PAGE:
Lucy Ellmann is an American-born British novelist based in Edinburgh, Scotland.

<span class="mw-page-title-main">Jim Crace</span> English novelist, playwright and short story writer

James Crace is an English novelist, playwright and short story writer. Elected a Fellow of the Royal Society of Literature in 1999, Crace was born in Hertfordshire and has lectured at the University of Texas at Austin. His novels have been translated into 28 languages—including Norwegian, Japanese, Portuguese and Hebrew.

<i>Sour Sweet</i>

Sour Sweet is a 1982 novel by Timothy Mo. Written as a 'sour sweet' comedy the story follows the tribulations of a Hong Kong Chinese immigrant and his initially reluctant wife as they attempt to make a home for themselves in 1960s London. It was awarded the Hawthornden Prize for 1982, and shortlisted for the Booker Prize for Fiction.

<i>The Monkey King</i> (Mo novel)

The Monkey King is the debut novel of Timothy Mo, originally published in London in 1978 by André Deutsch. It was subsequently released through other UK and US publishers – including Faber & Faber, HarperCollins, Random House/Doubleday hardcover (1980), Vintage – before being self-published by the author under the Paddleless Press imprint in 2000. Comic and ironic in style, the novel was chosen by Hilary Bailey of the New Fiction Society and won the Geoffrey Faber Memorial Prize in 1979.


  1. "一個人一個故事:消失12年 Timothy Mo新作面世". Apple Daily. 19 December 2011. Retrieved 17 December 2015.[ dead link ]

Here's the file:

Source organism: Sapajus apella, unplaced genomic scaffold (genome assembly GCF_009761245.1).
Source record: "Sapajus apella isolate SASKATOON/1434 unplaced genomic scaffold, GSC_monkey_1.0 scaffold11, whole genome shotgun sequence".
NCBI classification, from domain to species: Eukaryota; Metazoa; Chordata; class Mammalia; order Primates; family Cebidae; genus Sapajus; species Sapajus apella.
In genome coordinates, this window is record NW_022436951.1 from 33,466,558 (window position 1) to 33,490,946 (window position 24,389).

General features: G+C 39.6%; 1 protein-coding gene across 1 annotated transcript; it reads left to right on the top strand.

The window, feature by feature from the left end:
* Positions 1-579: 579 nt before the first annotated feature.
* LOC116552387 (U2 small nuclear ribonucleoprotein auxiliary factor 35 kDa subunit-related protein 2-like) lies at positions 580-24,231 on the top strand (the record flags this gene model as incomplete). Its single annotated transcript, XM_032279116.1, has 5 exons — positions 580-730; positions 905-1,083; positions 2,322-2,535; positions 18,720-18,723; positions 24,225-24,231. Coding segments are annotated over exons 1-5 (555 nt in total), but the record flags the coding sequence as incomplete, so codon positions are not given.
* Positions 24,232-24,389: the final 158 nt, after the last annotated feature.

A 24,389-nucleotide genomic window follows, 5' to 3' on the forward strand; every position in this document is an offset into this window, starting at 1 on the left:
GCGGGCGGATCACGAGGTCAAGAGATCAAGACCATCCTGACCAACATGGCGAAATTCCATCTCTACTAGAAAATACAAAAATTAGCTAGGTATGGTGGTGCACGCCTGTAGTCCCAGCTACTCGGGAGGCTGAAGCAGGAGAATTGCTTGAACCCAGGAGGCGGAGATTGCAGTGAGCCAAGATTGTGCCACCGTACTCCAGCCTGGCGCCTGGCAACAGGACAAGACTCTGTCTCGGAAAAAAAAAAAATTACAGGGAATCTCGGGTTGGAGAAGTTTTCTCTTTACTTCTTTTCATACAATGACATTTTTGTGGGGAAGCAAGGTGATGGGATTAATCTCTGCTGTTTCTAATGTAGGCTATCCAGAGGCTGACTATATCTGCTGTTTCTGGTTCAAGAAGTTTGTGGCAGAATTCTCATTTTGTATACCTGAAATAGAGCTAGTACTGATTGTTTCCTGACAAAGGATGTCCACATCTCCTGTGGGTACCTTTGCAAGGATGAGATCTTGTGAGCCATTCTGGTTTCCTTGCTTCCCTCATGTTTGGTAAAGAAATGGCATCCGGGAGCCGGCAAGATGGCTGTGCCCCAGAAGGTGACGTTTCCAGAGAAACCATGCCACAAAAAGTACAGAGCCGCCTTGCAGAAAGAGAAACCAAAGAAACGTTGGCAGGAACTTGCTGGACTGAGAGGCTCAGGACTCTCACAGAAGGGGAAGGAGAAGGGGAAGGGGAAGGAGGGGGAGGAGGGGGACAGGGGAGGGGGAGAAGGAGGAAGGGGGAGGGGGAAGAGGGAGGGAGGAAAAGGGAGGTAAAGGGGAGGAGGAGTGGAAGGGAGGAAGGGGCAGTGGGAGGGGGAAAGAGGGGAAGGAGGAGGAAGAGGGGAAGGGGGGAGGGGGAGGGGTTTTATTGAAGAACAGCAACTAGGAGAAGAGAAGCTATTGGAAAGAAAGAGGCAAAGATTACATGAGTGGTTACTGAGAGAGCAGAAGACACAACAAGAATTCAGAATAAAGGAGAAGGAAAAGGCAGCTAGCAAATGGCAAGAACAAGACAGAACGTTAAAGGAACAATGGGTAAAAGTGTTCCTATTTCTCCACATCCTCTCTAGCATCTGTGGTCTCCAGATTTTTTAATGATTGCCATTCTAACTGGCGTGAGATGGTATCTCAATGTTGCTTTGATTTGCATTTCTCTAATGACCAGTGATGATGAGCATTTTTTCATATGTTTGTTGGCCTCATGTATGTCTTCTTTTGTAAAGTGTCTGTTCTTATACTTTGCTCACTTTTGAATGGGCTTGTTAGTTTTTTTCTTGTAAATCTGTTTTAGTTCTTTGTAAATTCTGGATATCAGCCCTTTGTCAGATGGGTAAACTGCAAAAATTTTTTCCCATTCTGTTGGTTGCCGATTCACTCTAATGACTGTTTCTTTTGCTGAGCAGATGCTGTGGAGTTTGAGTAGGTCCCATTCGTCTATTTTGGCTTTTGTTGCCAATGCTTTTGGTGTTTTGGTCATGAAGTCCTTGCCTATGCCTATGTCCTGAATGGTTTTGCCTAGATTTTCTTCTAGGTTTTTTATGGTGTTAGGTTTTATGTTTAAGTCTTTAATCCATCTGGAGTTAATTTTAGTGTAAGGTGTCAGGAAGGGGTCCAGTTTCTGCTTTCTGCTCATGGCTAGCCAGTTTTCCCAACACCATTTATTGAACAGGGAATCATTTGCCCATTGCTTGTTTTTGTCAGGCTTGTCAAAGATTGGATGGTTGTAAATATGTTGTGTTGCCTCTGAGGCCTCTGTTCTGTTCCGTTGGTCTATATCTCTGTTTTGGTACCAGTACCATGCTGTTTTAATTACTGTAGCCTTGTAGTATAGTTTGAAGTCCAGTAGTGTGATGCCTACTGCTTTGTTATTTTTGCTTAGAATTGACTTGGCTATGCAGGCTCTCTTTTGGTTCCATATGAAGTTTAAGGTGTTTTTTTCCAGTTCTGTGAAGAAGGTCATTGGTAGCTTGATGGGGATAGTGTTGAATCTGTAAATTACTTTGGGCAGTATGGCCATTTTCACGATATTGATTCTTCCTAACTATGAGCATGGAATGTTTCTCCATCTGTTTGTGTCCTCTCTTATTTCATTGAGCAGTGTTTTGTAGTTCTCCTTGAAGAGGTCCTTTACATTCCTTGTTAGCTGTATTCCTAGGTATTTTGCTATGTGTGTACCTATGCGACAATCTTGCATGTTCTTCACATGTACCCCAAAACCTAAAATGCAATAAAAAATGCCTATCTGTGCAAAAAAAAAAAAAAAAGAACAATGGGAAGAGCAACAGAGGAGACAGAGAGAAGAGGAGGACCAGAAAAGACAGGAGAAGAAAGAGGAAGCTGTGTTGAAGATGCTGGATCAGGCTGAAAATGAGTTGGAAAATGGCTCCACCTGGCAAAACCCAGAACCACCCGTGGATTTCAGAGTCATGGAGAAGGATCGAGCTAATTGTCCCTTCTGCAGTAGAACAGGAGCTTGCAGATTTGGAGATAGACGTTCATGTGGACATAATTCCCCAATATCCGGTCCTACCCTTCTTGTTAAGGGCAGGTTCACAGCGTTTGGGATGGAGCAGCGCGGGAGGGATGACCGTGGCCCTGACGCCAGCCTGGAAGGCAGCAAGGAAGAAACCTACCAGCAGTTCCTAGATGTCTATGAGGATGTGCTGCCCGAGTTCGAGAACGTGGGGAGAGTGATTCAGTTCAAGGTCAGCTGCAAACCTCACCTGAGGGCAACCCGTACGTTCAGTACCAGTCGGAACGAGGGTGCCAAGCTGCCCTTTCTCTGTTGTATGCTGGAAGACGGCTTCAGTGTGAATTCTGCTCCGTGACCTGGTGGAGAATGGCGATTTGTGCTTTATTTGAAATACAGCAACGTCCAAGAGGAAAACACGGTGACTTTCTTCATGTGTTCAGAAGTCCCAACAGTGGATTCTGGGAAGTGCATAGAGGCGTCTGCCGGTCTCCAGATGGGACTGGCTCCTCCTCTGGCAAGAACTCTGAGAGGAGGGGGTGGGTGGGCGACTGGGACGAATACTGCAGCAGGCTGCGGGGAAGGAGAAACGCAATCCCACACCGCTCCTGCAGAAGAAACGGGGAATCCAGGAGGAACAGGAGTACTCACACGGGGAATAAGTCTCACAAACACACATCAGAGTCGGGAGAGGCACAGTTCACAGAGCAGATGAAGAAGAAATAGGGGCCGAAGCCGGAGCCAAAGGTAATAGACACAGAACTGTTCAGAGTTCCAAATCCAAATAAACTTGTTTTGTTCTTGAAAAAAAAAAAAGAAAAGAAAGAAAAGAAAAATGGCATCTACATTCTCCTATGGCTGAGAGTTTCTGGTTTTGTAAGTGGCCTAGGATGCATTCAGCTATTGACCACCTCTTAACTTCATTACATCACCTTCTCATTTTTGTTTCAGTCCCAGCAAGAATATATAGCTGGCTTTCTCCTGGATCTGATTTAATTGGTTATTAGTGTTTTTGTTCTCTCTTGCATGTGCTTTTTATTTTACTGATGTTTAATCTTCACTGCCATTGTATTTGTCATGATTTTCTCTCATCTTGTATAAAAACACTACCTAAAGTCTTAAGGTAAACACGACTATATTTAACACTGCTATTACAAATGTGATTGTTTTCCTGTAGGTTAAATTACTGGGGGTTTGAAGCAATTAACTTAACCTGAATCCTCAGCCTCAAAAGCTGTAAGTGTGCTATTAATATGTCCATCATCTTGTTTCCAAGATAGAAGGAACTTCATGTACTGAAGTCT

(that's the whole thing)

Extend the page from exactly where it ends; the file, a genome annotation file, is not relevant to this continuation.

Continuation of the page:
2. According to "Timothy Mo" in Contemporary Authors Online, Thomson Gale, (16 June 2004 update), some sources give his year of birth as 1953
  3. Nick Rennison (2005). Contemporary British novelists. Routledge. pp. 101–3. ISBN   978-0-415-21709-5.
  4. 1 2 3 4 5 6 7 "Timothy Mo British Council Literature". British Council . British Council. Retrieved 14 January 2016.
  5. 1 2 "American Academy of Arts and Letters - Award Winners". American Academy of Arts and Letters. Archived from the original on 6 November 2011. Retrieved 9 July 2015.
  6. "10 best Asian novels of all time". The Telegraph. 22 April 2014. Retrieved 6 December 2020.
  7. Tonkin, Boyd (22 October 2011). "Timothy Mo - Postcards from the edge". The Independent . Retrieved 27 November 2015.
  8. Foran, Charles (22 June 2012). "The rise and fall, and rise again, of the mysterious Timothy Mo". The Globe and Mail . Retrieved 27 November 2015.
  9. Books by ISBN Paddleless Press
  10. Tamara S. Wagner (2008). "Gorged-out Cadavers of Hills". In Neil Murphy; Wai-Chew Sim (eds.). British Asian Fiction: Framing the Contemporary. Cambria Press. p. 165. ISBN   978-1604975413. British Asian authors like Timothy Mo or Kazuo Ishiguro.